Oxford will propel you across a gamut of emotions, pushing you from extreme to extreme. It is anything but easy and I'd be lying by omission if I didn't mention mention the academic pressure. But if you've got that interest, that love for what you'll be doing then you've got the resources to cope. Oxford certainly isn't for the half-hearted and those tutors, in those interview rooms, will suss if you're half hearted.

So you've got the passion, but now you're wondering what use that is. Passion is a bit of a waffly term when you're looking for a key to bashing down the doors to those dreaming spires. Which is where the pragmatic bit comes in. I've known people use the pragmatic bit on its own, walk away with an Oxford first and seem quite happy but let me state - I do not like those people. I'd go as far to say that I don't think Oxford should be using its resources to fund the emotionally sterile. But if you've got that passion then it would be stupid not to add a bit of pragmatism to your approach. After all you show me an Oxonian who hasn't got a competitive, pragmatic streak and I'll show you a liar.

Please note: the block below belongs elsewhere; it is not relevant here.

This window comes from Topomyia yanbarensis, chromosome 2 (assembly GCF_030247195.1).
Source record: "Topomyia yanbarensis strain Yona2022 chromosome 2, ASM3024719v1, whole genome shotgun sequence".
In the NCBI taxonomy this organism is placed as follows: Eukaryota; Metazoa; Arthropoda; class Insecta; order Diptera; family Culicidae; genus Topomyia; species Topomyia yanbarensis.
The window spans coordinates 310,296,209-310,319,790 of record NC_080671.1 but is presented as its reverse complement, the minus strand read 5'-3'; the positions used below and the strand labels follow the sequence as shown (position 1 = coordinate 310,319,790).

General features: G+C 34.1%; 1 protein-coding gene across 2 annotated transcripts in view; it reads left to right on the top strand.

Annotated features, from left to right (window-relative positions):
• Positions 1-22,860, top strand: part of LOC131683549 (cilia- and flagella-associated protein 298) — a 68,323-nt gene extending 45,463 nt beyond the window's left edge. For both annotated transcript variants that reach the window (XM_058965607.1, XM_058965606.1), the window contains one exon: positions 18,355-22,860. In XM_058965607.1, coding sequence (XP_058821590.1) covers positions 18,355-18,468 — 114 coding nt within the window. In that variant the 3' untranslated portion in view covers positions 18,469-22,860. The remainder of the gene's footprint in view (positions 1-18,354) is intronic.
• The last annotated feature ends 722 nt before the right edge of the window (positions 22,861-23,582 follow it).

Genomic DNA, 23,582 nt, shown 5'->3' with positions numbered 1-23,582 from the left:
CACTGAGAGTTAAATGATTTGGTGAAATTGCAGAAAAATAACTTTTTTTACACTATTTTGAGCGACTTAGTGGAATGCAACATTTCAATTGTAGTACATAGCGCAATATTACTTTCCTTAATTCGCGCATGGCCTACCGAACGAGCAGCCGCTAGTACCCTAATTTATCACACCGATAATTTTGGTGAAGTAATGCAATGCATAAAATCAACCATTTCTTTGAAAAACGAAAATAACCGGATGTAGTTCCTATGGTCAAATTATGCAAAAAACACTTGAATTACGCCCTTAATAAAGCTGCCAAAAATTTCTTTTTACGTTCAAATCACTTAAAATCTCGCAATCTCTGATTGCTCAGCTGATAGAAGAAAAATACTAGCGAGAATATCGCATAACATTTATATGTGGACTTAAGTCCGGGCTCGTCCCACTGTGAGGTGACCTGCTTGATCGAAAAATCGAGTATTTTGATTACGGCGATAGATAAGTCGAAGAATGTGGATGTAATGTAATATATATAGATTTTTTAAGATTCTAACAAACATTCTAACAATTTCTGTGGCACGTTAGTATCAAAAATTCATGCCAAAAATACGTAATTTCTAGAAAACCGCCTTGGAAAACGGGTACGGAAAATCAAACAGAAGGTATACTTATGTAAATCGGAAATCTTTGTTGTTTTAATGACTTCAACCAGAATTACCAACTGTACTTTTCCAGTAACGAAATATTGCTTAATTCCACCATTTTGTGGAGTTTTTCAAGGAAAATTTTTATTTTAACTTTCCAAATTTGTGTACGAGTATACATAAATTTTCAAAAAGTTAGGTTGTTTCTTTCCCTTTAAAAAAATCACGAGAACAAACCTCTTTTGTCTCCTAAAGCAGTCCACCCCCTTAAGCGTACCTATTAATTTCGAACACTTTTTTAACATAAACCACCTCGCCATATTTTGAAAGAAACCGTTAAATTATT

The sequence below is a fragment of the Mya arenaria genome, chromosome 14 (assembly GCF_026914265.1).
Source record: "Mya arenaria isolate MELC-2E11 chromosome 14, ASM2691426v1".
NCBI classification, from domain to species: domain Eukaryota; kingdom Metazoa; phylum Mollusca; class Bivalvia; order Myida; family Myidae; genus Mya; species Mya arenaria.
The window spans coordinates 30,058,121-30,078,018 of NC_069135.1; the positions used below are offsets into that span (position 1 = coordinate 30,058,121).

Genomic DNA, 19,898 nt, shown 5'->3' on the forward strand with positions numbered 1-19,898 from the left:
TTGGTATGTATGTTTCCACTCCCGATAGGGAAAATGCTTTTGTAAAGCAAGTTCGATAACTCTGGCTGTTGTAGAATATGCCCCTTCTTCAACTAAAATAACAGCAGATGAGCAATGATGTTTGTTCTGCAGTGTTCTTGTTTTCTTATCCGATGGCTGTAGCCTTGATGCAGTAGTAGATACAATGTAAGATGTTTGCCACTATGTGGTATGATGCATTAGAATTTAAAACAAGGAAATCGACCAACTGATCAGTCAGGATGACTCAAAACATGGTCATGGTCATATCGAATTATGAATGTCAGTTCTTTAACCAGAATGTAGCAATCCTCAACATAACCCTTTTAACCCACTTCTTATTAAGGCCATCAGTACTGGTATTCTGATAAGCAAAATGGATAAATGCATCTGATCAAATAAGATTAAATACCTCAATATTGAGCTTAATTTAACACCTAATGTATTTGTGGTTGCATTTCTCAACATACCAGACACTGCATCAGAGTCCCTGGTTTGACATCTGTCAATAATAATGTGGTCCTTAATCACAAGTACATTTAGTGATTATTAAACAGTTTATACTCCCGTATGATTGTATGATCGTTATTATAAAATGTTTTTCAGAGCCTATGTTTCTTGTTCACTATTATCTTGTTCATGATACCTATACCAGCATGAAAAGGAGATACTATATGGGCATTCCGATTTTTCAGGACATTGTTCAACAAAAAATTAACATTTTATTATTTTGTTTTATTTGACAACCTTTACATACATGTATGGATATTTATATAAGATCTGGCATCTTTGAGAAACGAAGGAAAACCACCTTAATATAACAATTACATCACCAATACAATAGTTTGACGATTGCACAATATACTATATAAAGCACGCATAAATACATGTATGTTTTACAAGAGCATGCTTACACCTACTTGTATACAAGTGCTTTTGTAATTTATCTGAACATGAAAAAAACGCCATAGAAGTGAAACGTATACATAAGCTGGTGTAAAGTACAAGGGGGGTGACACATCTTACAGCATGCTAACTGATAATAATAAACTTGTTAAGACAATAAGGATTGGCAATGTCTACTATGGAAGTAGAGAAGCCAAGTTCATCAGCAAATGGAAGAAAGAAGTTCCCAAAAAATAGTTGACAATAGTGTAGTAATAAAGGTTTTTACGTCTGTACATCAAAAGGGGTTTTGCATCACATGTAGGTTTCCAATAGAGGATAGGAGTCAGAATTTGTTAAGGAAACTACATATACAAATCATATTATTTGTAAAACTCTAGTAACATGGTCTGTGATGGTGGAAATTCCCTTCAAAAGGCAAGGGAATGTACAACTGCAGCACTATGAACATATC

1. Choose your college well.